With the Constrictor 2 there is a straightforward tradeoff: dollars for durability. Don’t get us wrong, the Caddy Daddy Constrictor 2 offers a very attractive price point for a much better bag than the least expensive throwaway travel bags you’ll find online. But given the durability issues we had from the start, we would recommend more heavy-duty alternatives that just might save you more dollars in the long run.
Retail price: $109.99
Amazon.com: Check price now
Note we didn’t review the Caddy Daddy Cooler to store your cold ones during the round, so we will leave that up to our readers.
DESIGN AND CONSTRUCTION
Caddy Daddy Constrictor 2 features include:
- an 1800d nylon exterior (which is the same you’ll find in some of the competing soft travel bags, such as the PING Folding Travel Cover)
- two restraining straps with buckles on the outside to provide support, including one around the clubheads and one around the center of the bag (which had a disappointingly short strap for buckling up once you have added extra gear)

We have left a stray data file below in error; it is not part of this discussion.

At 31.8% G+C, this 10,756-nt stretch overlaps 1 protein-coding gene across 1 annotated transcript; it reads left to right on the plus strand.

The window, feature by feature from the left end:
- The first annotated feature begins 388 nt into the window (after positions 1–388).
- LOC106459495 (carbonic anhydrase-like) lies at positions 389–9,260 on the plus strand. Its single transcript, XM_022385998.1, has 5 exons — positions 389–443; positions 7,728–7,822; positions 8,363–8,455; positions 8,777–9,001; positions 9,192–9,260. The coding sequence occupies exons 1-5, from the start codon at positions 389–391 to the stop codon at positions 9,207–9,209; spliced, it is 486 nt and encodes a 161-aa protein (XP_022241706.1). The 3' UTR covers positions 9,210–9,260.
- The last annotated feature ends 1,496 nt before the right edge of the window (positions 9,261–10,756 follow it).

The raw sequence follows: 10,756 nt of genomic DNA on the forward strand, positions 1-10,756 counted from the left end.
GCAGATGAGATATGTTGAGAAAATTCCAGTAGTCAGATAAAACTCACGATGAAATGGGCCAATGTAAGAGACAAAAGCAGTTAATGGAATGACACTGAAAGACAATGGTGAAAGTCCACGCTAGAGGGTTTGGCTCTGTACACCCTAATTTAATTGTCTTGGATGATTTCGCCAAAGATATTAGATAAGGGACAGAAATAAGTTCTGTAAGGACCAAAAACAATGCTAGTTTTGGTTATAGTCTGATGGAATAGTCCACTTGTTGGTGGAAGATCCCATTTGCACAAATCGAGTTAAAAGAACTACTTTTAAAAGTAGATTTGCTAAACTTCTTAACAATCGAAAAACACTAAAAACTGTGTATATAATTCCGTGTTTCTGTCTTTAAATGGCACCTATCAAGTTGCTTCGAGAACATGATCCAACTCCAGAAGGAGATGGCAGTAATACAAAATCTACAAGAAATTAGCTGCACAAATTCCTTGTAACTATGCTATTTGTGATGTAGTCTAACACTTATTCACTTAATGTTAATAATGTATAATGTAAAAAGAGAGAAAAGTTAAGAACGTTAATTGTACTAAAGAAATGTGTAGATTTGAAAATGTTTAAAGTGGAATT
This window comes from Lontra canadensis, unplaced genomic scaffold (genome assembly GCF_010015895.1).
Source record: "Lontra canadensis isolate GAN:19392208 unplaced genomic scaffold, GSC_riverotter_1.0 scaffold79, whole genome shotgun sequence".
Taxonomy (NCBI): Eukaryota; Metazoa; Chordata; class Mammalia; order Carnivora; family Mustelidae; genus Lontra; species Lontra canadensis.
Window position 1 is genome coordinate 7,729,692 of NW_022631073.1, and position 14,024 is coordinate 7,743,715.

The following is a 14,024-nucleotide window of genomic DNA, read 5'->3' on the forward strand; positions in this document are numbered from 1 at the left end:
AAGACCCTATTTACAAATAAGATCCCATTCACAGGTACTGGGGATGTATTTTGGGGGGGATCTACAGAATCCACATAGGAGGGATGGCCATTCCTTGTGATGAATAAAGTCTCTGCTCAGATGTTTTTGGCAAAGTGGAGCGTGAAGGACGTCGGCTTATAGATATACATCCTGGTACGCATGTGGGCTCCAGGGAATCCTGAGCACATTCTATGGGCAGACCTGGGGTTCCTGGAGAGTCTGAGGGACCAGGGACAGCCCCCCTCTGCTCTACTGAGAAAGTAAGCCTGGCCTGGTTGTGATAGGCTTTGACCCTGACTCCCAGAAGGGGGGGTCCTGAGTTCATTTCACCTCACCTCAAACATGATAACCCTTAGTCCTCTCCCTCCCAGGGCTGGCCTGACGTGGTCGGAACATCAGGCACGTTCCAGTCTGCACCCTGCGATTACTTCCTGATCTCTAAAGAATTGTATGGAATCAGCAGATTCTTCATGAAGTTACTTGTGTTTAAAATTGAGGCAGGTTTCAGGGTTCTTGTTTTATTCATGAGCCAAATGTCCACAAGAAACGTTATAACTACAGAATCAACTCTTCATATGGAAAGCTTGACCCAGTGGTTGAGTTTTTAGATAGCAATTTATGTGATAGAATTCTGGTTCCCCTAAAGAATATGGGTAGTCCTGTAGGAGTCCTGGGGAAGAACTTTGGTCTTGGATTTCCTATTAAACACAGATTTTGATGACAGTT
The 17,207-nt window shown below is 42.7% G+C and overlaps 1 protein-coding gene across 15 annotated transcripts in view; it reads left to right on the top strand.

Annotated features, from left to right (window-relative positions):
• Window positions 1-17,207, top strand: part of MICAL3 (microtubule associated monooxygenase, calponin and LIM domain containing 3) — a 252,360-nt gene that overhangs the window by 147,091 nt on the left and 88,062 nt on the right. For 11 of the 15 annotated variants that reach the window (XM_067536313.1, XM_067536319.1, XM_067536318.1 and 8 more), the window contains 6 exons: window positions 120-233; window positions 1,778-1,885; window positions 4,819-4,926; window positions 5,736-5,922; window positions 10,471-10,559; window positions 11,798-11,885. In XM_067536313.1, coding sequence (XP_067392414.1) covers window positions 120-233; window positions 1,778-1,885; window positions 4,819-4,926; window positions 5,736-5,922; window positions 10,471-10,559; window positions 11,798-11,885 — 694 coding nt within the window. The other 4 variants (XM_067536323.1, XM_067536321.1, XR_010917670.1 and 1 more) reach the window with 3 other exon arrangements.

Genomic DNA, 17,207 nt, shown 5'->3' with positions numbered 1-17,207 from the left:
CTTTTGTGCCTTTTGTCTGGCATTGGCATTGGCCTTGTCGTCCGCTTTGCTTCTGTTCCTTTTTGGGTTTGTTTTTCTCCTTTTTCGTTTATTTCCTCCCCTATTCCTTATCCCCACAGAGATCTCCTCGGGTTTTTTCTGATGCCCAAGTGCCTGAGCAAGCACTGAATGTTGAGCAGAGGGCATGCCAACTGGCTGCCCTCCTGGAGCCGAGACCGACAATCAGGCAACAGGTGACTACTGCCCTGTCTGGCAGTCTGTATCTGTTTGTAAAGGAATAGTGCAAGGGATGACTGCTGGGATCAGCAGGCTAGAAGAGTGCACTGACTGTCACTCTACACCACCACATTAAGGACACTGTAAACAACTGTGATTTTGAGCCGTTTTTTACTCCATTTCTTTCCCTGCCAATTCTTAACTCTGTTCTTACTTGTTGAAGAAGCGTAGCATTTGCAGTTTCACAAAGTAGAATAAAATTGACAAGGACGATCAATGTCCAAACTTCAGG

- two inline skate wheels at the base of the bag
- four total handles: one at the top of the bag, two located in the middle of the bag that velcro together, and one at the base of the bag
- reasonably thick 3/4″ padding around the top 18″ of the bag to provide clubhead protection
- two rails on the bottom of the bag that unfortunately don’t offer the same level of protection for your clubs as the bags that have a full “sled” at the bottom. Instead the Caddy Daddy Constrictor 2 tries to supplement the rails with lightweight plastic that is slipped into a sleeve on the bottom inside of the bag.
- 50″ x 13″ x 15″ size that can accommodate normal club lengths
- an address slot/window stitched to the bag, and a removable luggage tag
- color schemes of black with navy highlight color scheme, our choice, with a second option of black with grey
Many readers will wonder what the Caddy Daddy doesn’t have that more expensive bags do. Features lacking in the Constrictor 2 include interior straps to further secure the bag, a third external strap toward the base of the bag, heavier-duty buckles, zippers and rivets, and reinforced stress points.